Die Attach Inspection: The material density of the die attach epoxy is low, and thus cannot be inspected with standard X-ray systems. A high void percentage in the die attach can lead to a poor thermal fatigue life of the bump. The high contrast capabilities of amorphous silicon detectors make it possible to inspect voids in the die attach. With the ability to present the entire density gradient all at once, low-density materials can be visible even when using image-intensifier-based systems. Once the voids are detected, the appropriate software measurement technique can be used to determine the percentage of voiding.

Figure 4. Misaligned solder bumps.
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Encapsulant Inspection: Voiding and delamination are the two major issues to watch for in the molding or encapsulation process. Both of these can significantly reduce the lifetime of a device. To determine encapsulation voiding, an X-ray system must have multiple axes to find the optimal angle of inspection. Inspection is made more difficult because the encapsulant is less dense than the surrounding materials. Voids in low-density materials can be seen by visualizing entire density gradient (Figure 2).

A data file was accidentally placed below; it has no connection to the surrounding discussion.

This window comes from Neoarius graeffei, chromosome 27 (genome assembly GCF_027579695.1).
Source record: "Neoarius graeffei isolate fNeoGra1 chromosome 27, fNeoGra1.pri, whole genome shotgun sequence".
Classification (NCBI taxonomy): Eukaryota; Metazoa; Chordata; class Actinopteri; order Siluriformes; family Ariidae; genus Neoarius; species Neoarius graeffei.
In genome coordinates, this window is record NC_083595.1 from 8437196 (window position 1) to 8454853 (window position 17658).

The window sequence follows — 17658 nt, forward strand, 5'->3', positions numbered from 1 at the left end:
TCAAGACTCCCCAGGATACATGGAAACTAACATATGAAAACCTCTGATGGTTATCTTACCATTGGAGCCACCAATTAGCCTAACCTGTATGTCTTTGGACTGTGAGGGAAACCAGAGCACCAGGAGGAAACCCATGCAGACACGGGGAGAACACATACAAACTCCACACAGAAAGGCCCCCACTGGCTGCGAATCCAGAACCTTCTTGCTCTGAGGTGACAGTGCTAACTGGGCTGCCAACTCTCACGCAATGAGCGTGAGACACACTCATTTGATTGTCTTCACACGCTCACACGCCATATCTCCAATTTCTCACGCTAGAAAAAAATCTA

Lack of Proper Wetting: Inspecting for “cold joints” – the result of improper wetting – is a major challenge faced by X-ray system operators. An ability to inspect the board from various angles has alleviated this problem to a great degree. Optimizing the grayscale levels across the entire density spectrum also assists operators so that the space between the ball and the pad can be viewed in the same image as the voiding in the ball or any other anomaly (Figure 3).

Misalignment: This phenomenon is less likely to occur in the case of flip chip assembly because a solder bump placed within a certain distance of the wettable pad diameter will tend to self-align because of surface tension. Standard optical inspection systems are programmed to inspect for misaligned components (Figure 4). However, X-ray systems are still needed to look for individual solder balls that may not be aligned with the respective pads.

The increased use of flip chip technology has required that X-ray inspection companies provide enhanced hardware/software tools to detect defects in materials of varying densities. The use of digital detectors is an important advancement to ensure defect-free electronics manufacturing involving flip chip technology. AP

The author would like to thank Tom Zanatta of Symbol Technologies Inc.

Vikram Butani, general manager, can be contacted at VJ Electronix, 89 Carlough Road, Bohemia, NY 11716; 631-589-8800; Fax: 631-589-8992; E-mail: [email protected].